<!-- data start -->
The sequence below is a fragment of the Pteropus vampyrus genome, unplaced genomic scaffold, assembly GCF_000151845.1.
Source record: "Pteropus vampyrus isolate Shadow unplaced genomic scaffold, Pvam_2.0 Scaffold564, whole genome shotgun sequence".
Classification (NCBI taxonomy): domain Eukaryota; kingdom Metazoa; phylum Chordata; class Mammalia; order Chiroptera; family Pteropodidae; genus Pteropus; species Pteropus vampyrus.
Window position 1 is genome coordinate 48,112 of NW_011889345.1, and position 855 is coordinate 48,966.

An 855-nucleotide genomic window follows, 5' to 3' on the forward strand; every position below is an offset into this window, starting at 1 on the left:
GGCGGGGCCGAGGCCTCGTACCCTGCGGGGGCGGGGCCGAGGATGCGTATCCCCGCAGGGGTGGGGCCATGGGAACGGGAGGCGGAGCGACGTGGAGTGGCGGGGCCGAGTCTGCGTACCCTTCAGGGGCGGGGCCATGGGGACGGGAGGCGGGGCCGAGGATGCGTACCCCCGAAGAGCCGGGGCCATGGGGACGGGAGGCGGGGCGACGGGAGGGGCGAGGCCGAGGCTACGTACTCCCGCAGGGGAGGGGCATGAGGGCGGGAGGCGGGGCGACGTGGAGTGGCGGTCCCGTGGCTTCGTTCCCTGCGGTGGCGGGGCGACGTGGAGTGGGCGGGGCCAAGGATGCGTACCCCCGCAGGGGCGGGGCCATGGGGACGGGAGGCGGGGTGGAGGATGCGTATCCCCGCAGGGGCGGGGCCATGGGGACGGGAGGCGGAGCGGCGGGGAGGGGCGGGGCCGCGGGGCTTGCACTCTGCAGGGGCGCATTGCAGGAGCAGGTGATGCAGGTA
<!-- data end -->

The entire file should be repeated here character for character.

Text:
The sequence below is a fragment of the Pteropus vampyrus genome, unplaced genomic scaffold, assembly GCF_000151845.1.
Source record: "Pteropus vampyrus isolate Shadow unplaced genomic scaffold, Pvam_2.0 Scaffold564, whole genome shotgun sequence".
Classification (NCBI taxonomy): domain Eukaryota; kingdom Metazoa; phylum Chordata; class Mammalia; order Chiroptera; family Pteropodidae; genus Pteropus; species Pteropus vampyrus.
Window position 1 is genome coordinate 48,112 of NW_011889345.1, and position 855 is coordinate 48,966.

An 855-nucleotide genomic window follows, 5' to 3' on the forward strand; every position below is an offset into this window, starting at 1 on the left:
GGCGGGGCCGAGGCCTCGTACCCTGCGGGGGCGGGGCCGAGGATGCGTATCCCCGCAGGGGTGGGGCCATGGGAACGGGAGGCGGAGCGACGTGGAGTGGCGGGGCCGAGTCTGCGTACCCTTCAGGGGCGGGGCCATGGGGACGGGAGGCGGGGCCGAGGATGCGTACCCCCGAAGAGCCGGGGCCATGGGGACGGGAGGCGGGGCGACGGGAGGGGCGAGGCCGAGGCTACGTACTCCCGCAGGGGAGGGGCATGAGGGCGGGAGGCGGGGCGACGTGGAGTGGCGGTCCCGTGGCTTCGTTCCCTGCGGTGGCGGGGCGACGTGGAGTGGGCGGGGCCAAGGATGCGTACCCCCGCAGGGGCGGGGCCATGGGGACGGGAGGCGGGGTGGAGGATGCGTATCCCCGCAGGGGCGGGGCCATGGGGACGGGAGGCGGAGCGGCGGGGAGGGGCGGGGCCGCGGGGCTTGCACTCTGCAGGGGCGCATTGCAGGAGCAGGTGATGCAGGTA